Survival of the fittest
The idea that species adapt and change by natural selection with the best suited mutations becoming dominant.
This expression is often attributed to Charles Darwin and, although it appears in the fifth edition of his Origin of Species, 1869, it is there attributed to Herbert Spencer:
"The expression often used by Mr. Herbert Spencer of the survival of the fittest is more accurate..."
Spencer had published The principles of biology in 1864. In that he referred to 'survival of the fittest' twice:
"This survival of the fittest, implies multiplication of the fittest."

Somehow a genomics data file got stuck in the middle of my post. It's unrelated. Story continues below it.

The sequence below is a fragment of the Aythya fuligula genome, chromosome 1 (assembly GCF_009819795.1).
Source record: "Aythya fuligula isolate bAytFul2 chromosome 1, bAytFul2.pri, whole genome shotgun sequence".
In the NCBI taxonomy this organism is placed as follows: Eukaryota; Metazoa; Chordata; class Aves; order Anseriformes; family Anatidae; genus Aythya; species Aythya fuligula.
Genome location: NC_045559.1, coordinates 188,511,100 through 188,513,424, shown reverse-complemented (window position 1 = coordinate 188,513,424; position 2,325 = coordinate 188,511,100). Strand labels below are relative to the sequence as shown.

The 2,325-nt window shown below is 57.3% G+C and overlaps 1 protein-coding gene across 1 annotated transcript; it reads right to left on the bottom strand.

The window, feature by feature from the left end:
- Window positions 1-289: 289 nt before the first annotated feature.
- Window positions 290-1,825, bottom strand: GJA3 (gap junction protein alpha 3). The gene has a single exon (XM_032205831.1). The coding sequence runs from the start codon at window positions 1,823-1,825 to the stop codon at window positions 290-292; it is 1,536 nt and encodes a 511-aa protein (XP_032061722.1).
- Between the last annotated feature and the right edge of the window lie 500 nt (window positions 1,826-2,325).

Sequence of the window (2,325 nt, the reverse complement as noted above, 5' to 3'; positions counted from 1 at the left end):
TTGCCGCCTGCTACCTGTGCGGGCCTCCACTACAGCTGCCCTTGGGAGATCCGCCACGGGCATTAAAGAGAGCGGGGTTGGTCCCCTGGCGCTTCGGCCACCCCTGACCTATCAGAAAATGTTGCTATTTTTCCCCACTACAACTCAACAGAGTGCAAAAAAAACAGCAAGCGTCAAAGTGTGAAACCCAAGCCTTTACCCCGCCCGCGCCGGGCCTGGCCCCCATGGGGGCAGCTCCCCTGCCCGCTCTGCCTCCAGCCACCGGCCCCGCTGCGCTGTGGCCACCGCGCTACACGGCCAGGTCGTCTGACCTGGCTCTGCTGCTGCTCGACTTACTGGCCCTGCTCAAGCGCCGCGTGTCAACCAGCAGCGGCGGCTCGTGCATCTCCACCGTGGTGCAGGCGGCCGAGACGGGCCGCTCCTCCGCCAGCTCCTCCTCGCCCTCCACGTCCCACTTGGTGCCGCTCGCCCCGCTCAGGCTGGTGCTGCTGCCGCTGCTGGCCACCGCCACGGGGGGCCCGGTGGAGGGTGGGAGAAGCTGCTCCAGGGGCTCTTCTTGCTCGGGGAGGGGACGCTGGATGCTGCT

"This survival of the fittest... is that which Mr. Darwin has called 'natural selection, or the preservation of favoured races in the struggle for life'."
By 'fittest', of course, Spencer and Darwin didn't have in mind the commonly used meaning of the word now, i.e. the most highly trained and physically energetic. The 'fittest' referred to here are those animals which are the most suited to their environment, i.e. those which are best fitted to survive.